Ethical Educator

Embellishing the Past
School Administrator, March 2021

Scenario: The superintendent received a request from an admired former colleague from another school district where both had once worked together two decades earlier. He is asking the superintendent to be listed as a job reference. The superintendent grants the request but then discovers the former colleague’s LinkedIn page greatly embellishes his duties and accomplishments during their time together. The superintendent wonders if she is obligated to point out the falsehoods or solely focus on positive experiences together.

Max McGee:

An ounce of prevention would have been a wise choice. Prior to writing the reference letter, the superintendent should have had a long conversation with her former colleague about why he was seeking the new job, his future goals and his present and past achievements. She also should have reviewed his LinkedIn page to see what he had accomplished since they worked together as well as during their mutual tenure in the former district. She then could have written a more accurate letter or declined to write one.

As for the pound of cure, now that the superintendent has written the letter, she should leave it alone.  The hiring authority should be astute enough to pick out differences between the LinkedIn profile and the recommendation letter and then would call the superintendent for a more detailed reference.  Even if the future employer does not catch discrepancies, it is likely they would call references. In either case, once the superintendent receives a phone call, she should then point out her misgivings about the former colleague’s embellishments and falsehoods and apologize for not digging deeper before writing the recommendation letter.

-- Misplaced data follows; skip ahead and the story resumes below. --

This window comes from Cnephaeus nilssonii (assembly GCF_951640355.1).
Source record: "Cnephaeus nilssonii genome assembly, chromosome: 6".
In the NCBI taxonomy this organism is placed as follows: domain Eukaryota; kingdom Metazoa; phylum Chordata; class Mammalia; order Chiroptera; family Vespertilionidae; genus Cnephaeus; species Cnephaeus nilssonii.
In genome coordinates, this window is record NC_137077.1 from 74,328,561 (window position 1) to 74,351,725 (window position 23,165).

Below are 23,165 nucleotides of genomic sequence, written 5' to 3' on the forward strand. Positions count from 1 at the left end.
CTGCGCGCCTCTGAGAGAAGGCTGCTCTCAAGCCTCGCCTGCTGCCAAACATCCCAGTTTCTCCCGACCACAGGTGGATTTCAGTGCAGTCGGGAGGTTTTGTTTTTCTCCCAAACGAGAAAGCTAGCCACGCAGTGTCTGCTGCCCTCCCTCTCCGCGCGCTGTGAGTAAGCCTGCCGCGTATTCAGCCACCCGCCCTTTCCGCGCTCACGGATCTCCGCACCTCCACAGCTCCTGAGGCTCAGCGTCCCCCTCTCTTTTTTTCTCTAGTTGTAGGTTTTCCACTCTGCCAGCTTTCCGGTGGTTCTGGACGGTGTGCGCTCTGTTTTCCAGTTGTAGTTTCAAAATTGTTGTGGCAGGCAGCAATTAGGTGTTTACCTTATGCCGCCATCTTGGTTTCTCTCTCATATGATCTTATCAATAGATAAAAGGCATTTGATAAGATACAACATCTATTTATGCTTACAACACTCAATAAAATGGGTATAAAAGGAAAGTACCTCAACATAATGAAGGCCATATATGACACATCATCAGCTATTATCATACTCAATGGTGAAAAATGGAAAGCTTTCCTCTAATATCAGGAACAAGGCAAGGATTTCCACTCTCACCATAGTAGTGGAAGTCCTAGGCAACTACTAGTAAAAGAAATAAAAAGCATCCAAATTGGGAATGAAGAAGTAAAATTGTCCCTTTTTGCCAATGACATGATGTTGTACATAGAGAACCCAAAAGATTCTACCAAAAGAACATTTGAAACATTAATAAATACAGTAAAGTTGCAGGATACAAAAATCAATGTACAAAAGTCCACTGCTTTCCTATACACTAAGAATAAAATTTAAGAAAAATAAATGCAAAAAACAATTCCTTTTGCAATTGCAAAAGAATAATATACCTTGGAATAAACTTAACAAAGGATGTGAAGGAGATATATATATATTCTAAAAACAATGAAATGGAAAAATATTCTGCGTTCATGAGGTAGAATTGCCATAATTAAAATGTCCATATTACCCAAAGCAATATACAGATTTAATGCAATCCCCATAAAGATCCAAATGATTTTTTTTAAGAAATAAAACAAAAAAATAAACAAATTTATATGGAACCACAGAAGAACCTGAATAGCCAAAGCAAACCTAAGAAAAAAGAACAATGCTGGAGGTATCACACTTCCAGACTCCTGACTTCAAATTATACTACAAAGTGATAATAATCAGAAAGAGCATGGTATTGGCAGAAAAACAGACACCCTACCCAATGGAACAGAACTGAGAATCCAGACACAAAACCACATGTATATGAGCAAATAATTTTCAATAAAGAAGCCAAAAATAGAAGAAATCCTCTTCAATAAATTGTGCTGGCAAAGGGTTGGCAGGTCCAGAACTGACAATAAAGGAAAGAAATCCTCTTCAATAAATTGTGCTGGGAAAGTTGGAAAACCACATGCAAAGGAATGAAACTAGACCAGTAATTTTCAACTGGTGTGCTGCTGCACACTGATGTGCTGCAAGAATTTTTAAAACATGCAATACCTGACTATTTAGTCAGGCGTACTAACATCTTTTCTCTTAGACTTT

Maggie Lopez:

Because she already has agreed to serve as a reference for her colleague, the most ethical approach for the superintendent to take would be for her to talk to him and share her concerns. She might tell him she wants to support him but thinks the LinkedIn posting doesn’t capture what she remembers as the work they did when they worked together. It was a decade ago — is there something she’s not remembering, are there some things that to her appear embellished but about which he might have information that would show her the justification in the posting? 

The bottom line is that for the superintendent to serve as a reference, she has to feel comfortable with how her colleague is presenting himself professionally.

A benefit of this discussion for the superintendent will be to observe how the colleague responds to what could be a difficult conversation, a skill all good leaders must possess.  She actually will see an example of the colleague’s ability to deal with criticism and determine whether the person she admired is still whom she remembers him to be. His response hopefully will confirm that she will serve as a reference for her colleague without reservation. 

If at the end of the discussion, neither the superintendent nor colleague come to resolution or feel comfortable with the reference request, then each needs to withdraw from the reference request.